Pre-nup. For some couples, these two words send shivers down their spines. The idea of going into a marriage with thoughts of separation can be a bit, well, disheartening. But you sign a marriage licence at the ceremony, so why should the planning of assets between a new couple be any different? People who would be well-advised to get one include those who are:
- Entering a second marriage
- Protecting existing children
- Wanting to avoid legal fees if their relationship were to end
- Have substantial assets compared to their spouse
- Couples without assets who want clarity about the way in which their assets would be divided, including possible inheritances.
“People don’t know what marriage, legally, means,” says Julie Audet, owner of Family Law in a Box in Ottawa. “Every single person intending to get married should spend an hour with a lawyer to understand what marriage means, assets-wise.” Feldstein Family Law Group Professional Corporation in Markham, Ont., are legal commentators and practitioners. They estimate that only about five to 10 percent of married couples choose to enter into prenuptial agreements. A 2003 Harvard study suggested that two main reasons for the lack of prenuptial agreements:
- People think they are unnecessary because they have a false optimism that marriage will last.
- People believe that discussing prenuptial agreements signals uncertainty about marriage. However, it can be argued that it’s better to make decisions out of love rather than in the midst of a divorce when one or both parties could be hurt or angry.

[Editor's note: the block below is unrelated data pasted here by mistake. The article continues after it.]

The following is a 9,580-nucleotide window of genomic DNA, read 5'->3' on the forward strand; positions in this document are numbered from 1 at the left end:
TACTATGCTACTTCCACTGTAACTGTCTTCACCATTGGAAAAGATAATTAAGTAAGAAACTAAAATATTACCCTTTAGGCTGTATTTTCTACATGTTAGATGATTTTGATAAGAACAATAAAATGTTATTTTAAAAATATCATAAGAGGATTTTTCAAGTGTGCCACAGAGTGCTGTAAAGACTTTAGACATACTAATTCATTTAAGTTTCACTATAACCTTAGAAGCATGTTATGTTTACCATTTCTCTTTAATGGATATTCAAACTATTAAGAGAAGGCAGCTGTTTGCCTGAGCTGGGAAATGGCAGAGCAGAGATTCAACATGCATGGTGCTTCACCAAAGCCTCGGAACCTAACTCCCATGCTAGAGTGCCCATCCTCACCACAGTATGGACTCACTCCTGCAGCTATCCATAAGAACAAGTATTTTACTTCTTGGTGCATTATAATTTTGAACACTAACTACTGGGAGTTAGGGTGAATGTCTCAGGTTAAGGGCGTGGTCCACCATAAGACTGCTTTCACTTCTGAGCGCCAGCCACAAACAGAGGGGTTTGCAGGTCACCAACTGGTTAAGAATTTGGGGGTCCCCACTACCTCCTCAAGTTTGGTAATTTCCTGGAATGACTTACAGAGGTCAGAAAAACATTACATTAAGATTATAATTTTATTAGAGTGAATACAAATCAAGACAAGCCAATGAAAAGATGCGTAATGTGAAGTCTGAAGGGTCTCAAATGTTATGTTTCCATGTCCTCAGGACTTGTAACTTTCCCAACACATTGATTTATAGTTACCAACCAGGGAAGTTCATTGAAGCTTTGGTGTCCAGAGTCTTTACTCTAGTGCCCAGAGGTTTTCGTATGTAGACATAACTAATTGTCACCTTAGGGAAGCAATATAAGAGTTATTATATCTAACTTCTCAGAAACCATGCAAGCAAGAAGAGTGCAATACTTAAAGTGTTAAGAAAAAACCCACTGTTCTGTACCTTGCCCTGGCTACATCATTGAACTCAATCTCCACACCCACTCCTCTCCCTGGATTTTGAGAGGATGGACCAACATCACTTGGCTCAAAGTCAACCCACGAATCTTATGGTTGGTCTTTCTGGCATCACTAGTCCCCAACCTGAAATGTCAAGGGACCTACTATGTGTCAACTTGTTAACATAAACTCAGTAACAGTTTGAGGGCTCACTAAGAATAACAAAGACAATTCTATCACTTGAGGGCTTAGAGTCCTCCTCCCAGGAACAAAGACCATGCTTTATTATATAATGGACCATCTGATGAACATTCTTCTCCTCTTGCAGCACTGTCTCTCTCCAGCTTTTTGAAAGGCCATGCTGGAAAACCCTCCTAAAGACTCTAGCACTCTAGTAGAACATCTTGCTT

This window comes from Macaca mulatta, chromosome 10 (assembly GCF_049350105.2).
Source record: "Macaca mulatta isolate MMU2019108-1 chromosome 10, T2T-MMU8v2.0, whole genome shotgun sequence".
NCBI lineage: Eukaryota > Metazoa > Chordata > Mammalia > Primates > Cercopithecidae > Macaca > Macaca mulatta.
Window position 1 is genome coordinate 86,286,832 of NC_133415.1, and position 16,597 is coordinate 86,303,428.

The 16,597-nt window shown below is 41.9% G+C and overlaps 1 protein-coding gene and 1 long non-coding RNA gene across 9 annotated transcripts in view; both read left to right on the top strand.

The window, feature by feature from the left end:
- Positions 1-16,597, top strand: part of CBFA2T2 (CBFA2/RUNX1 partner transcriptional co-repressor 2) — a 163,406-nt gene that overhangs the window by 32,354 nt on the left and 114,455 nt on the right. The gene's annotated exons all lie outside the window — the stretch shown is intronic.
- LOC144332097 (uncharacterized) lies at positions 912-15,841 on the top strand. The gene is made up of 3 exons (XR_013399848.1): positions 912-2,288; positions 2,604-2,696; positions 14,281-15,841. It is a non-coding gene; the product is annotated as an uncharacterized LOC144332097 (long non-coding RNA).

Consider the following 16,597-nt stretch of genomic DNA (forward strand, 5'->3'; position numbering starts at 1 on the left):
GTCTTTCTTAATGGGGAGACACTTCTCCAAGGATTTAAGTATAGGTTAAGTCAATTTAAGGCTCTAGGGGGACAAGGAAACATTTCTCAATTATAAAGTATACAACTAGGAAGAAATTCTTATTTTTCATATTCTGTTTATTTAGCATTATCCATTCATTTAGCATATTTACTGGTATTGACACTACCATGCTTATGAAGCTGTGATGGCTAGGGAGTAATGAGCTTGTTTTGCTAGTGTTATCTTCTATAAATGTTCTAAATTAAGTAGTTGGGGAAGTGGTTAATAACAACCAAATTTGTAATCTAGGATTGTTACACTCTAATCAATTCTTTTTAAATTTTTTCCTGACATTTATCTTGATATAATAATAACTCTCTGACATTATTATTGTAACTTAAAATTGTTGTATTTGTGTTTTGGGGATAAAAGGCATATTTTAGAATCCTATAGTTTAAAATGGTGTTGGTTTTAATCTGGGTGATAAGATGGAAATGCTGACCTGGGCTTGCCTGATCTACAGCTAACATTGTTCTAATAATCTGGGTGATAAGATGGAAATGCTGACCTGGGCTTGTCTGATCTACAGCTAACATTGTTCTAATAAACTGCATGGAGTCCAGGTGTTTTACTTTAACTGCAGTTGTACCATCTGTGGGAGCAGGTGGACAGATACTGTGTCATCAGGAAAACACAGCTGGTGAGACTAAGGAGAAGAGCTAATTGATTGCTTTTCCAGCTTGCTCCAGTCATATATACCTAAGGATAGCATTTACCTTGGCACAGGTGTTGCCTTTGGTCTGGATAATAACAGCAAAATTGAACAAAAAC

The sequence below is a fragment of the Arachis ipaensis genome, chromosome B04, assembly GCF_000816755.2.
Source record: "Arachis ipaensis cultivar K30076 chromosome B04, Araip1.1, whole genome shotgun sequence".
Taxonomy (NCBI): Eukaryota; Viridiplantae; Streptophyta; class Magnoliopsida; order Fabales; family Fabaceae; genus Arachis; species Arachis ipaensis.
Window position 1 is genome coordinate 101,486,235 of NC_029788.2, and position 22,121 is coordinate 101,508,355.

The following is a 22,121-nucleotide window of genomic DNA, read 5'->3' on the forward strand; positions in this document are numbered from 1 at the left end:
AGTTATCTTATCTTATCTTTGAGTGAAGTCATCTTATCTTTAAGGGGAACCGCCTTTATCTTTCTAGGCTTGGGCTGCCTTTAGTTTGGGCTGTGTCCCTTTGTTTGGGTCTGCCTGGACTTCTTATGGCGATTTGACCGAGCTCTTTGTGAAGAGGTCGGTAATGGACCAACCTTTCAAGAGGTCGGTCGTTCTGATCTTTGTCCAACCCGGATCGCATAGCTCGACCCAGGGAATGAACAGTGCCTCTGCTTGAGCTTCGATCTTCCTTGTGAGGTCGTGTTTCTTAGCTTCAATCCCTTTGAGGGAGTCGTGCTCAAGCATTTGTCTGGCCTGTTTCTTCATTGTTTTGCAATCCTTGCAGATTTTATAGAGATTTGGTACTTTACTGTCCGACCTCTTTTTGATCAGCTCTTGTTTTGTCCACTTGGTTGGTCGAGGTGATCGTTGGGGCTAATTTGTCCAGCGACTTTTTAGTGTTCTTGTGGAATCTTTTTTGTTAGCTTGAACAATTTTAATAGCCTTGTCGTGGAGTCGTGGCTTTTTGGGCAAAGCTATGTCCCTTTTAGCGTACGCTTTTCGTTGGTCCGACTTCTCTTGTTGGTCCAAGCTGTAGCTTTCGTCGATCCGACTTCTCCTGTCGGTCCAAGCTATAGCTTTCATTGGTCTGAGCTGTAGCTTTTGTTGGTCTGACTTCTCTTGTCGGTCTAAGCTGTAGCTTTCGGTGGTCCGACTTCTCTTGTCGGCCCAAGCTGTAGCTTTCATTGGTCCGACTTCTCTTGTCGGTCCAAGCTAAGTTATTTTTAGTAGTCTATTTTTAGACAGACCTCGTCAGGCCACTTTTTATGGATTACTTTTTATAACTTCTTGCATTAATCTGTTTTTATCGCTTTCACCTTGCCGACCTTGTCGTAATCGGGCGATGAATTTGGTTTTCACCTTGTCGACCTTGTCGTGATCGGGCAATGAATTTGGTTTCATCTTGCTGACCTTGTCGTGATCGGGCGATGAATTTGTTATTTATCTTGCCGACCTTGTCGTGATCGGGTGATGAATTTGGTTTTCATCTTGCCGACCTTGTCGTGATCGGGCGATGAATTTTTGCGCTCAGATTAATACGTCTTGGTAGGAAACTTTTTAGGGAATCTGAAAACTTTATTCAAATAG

What Can Be Covered
The contents usually address things such as property division and possible spousal support. They can also include provisions that deal with how assets will be split up in the case of adultery. Possible inheritances are a consideration.
Some couples may not think that a prenuptial agreement is necessary. In fact, Julie and her husband were one of them. She says, “People don’t need a pre-nup if they think that the way the government would divide their assets is fair. My husband and I got married and we had nothing. Being a lawyer I already knew what the division of assets looked like and we were okay with that. We built everything together, we both worked full time and we were okay with a 50-50 split.”
Be aware that provisions vary from province to province, but Canadian law tends to try to achieve a relatively equal (in some provinces a “fair”) split. “For many couples it could be different – let’s assume I’m building my business and investing time and money and my husband chooses to work for the local drug store. If we separate I wouldn’t feel that it would be fair if he got half of my business.” The reality is that divorce can happen. And given the sticky nature of most divorces, this is often the worst time to try to fairly divide up assets. A pre-nup can streamline legalities and be created in such a way that it works for that couple’s particular living situation. In the end, a prenuptial agreement can be the smartest thing they commit to before saying “I do.”
It’s never too late; there are post-nuptial agreements. They differ from their pre-wedding counterpart because once you’ve entered into marriage, you fall under certain family laws. This means that any contracts written after marriage must be more carefully scrutinized in the event of a divorce. For more information on marriage and legal issues, contact your nearest Service Canada office.
Originally published in Today’s Bride magazine, Spring/Summer 2015.